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Master of Cappenberg (Jan Baegert?), Christ before Pilate

Key facts
Full title Christ before Pilate
Artist Master of Cappenberg (Jan Baegert?)
Artist dates active about 1500 - about 1525
Series The Liesborn Altarpiece
Date made about 1520
Medium and support Oil on oak
Dimensions 99.1 × 69.2 cm
Acquisition credit Bought, 1854
Inventory number NG2154
Location Not on display
Collection Main Collection
Christ before Pilate
Master of Cappenberg (Jan Baegert?)

This is one of two panels in the National Gallery’s collection which were once probably part of the shutters of an altarpiece made for the high altar of the Benedictine abbey at Liesborn. The shutters would have been attached to either side of the main panel.

The Roman governor Pontius Pilate was reluctant to condemn Christ to death but feared popular unrest if he did not. According to the Gospel of Matthew, he ‘took water, and washed his hands before the multitude’, saying that he was not to blame for Christ’s death (Matthew 27: 24). Here he is seated on a throne while a servant pours water over his hands into a basin.

Christ stands beside Pilate, his body slumped, looking weary and dejected. He wears the crown of thorns; it has pierced his forehead, and blood runs down his face. His appearance contrasts with the bright colours and the sumptuous fabrics worn by Pilate and his wife, and the deep red patterned textile backing his throne.

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The Liesborn Altarpiece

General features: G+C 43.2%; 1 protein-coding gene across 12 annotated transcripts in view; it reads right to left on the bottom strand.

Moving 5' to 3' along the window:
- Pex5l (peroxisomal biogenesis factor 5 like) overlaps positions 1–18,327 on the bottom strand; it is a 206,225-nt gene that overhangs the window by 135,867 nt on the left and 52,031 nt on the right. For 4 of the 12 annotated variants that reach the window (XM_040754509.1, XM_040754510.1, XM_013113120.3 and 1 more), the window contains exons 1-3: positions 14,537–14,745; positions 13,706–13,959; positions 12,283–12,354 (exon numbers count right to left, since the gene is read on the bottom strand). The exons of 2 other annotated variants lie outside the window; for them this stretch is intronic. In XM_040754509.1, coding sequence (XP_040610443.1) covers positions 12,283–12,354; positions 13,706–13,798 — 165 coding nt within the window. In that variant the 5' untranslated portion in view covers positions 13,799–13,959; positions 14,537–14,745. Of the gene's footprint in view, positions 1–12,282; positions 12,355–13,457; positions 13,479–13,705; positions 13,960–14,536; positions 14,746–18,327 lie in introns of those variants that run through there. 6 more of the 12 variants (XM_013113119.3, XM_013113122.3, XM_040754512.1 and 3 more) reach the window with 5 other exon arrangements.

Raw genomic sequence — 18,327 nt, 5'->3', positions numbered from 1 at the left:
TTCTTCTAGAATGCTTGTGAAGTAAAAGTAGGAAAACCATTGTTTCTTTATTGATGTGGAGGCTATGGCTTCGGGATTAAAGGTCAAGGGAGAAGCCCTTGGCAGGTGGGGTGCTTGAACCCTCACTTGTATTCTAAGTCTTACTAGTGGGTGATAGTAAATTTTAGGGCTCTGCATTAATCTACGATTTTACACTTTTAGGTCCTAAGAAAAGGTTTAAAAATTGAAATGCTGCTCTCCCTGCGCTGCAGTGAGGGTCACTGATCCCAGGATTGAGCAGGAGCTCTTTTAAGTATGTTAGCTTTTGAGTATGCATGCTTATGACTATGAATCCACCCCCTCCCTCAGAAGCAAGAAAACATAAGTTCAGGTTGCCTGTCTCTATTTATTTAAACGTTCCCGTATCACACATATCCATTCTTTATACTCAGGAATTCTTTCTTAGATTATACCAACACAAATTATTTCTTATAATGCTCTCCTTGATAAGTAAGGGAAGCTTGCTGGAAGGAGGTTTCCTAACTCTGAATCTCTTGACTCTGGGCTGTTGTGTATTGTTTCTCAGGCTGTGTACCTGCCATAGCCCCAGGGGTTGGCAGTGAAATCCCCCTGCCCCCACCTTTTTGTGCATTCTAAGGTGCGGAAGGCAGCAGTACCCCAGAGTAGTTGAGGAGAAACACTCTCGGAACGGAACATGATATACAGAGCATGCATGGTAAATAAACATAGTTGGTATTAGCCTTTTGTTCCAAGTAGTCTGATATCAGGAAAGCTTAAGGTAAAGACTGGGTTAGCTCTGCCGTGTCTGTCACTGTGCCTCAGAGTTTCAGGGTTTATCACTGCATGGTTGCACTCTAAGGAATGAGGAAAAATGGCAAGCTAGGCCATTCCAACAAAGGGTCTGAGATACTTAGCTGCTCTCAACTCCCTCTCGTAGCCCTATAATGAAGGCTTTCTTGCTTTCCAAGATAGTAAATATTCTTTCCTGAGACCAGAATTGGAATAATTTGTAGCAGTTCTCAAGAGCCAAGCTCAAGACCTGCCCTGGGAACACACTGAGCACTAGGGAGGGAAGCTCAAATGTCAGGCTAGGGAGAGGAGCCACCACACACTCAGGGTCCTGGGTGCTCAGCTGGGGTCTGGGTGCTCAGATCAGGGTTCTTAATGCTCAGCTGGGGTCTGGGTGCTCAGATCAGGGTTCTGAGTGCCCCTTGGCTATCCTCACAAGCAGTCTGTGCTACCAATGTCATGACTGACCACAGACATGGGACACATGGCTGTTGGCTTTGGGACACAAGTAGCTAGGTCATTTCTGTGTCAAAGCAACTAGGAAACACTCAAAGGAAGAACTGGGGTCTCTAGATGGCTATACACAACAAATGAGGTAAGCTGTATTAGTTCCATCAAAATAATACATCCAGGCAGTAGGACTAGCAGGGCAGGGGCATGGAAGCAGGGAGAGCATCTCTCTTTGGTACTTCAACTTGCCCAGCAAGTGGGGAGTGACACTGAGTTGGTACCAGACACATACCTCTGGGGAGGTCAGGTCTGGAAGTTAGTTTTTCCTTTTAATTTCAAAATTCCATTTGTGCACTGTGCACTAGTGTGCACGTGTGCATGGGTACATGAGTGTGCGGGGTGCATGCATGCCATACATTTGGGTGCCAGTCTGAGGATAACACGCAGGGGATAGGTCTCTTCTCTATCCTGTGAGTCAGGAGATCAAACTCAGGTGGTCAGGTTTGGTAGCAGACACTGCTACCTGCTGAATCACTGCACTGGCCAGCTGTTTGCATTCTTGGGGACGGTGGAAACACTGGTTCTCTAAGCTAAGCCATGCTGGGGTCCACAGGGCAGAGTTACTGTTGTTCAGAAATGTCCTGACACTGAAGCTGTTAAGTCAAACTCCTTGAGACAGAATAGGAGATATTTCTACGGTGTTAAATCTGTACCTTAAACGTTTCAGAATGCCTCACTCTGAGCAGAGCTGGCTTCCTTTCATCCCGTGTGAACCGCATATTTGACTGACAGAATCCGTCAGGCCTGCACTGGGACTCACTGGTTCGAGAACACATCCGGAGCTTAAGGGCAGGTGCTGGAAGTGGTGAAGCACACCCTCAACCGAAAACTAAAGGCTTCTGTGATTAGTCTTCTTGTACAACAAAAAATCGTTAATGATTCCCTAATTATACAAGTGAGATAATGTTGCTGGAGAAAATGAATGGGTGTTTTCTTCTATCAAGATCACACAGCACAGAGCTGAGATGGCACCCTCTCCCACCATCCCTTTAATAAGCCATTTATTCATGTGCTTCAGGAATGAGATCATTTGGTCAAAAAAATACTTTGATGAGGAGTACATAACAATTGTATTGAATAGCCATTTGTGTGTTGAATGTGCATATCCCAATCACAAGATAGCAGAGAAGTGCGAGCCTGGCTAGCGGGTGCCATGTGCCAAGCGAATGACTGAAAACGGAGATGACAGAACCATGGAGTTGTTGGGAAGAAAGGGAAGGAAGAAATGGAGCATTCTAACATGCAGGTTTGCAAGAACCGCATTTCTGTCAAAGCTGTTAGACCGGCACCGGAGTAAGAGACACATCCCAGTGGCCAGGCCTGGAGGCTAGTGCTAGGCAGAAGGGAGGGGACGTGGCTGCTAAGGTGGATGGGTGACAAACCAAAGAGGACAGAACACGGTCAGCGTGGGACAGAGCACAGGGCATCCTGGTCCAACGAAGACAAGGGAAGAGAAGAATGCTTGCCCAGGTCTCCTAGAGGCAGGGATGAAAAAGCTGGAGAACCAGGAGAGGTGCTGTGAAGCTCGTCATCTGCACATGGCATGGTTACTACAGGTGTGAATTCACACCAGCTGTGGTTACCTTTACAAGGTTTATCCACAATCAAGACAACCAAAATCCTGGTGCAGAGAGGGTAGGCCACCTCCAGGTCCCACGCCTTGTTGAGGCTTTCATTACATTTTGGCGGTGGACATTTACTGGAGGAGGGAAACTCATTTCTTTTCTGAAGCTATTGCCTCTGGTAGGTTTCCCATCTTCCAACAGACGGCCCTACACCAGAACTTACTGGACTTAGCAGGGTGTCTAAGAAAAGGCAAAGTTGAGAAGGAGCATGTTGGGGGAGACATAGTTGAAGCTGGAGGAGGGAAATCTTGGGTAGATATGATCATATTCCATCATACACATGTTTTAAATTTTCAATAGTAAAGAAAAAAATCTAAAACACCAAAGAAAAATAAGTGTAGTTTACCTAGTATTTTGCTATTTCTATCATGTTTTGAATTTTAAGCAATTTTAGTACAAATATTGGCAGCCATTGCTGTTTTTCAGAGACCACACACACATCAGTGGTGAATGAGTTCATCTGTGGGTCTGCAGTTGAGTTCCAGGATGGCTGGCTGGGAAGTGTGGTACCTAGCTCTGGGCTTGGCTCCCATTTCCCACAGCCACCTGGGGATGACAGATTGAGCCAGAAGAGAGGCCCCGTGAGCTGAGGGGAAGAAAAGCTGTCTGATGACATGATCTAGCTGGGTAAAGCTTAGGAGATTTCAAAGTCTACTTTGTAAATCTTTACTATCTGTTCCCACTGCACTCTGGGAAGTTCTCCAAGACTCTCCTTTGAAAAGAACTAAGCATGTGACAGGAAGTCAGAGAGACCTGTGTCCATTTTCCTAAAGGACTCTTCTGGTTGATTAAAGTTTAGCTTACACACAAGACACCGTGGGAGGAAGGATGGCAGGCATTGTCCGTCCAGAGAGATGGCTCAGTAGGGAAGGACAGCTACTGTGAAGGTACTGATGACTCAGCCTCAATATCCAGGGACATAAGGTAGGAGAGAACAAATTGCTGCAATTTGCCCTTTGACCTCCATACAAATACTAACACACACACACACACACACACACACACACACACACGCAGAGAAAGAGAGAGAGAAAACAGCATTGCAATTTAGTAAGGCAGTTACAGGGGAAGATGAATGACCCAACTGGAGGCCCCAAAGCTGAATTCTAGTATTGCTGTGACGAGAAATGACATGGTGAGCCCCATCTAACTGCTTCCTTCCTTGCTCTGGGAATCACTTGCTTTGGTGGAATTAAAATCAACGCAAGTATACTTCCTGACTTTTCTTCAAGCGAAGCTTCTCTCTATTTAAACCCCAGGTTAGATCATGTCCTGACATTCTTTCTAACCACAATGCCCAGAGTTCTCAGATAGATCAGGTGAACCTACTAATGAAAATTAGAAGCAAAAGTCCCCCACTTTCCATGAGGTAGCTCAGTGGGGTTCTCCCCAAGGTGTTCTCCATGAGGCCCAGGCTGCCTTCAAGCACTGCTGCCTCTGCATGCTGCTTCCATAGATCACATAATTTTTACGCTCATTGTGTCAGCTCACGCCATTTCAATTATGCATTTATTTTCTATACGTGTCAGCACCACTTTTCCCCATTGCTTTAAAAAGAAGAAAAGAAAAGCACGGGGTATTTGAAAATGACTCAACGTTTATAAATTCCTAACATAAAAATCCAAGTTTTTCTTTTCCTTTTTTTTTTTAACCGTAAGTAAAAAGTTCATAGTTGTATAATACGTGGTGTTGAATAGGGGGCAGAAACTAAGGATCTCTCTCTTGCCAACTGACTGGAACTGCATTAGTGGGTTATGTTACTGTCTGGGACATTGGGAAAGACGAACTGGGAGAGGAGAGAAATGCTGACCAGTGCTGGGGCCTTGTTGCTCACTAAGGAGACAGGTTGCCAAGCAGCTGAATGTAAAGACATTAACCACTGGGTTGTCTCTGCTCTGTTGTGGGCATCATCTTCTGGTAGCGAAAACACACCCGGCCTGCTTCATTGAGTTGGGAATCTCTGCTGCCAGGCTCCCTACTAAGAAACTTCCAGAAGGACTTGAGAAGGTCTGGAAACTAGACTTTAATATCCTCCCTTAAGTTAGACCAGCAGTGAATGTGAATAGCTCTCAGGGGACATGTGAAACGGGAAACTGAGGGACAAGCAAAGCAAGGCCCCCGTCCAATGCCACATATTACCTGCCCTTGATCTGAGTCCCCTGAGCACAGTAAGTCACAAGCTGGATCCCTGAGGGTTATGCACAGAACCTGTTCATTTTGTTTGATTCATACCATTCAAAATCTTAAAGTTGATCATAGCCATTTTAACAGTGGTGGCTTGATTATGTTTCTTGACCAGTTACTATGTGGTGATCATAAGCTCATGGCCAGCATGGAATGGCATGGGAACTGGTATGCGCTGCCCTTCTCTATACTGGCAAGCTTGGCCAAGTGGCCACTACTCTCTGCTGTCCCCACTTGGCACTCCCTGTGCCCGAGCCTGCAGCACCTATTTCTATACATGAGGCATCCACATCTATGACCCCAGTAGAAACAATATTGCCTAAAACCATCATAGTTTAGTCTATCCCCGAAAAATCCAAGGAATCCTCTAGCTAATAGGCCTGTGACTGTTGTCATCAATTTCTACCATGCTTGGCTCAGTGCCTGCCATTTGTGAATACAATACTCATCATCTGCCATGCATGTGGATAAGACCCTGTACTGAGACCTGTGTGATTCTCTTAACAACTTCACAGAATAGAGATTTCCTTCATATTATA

These images once formed part of a large altarpiece made for the high altar of the monastery church of the Benedictine abbey at Liesborn, in Westphalia in north-west Germany. The main panel consisted of a central scene of the Crucifixion, flanked on either side by two smaller individual scenes from Christ’s infancy.

In 1517 two shutters painted by the Master of Cappenberg were added to either side of the Master of Liesborn’s original panel. These showed the events leading up to Christ’s crucifixion, his resurrection and events that occurred afterwards, such as the Pentecost.

The altarpiece was removed in the eighteenth century and later cut up; only fragments survive. Six images from the main panel are in the National Gallery’s collection: three fragments of the central Crucifixion, two complete flanking images (The Annunciation and The Presentation in the Temple) and a fragment of The Adoration of the Kings, another flanking scene. Two further images come from the shutters.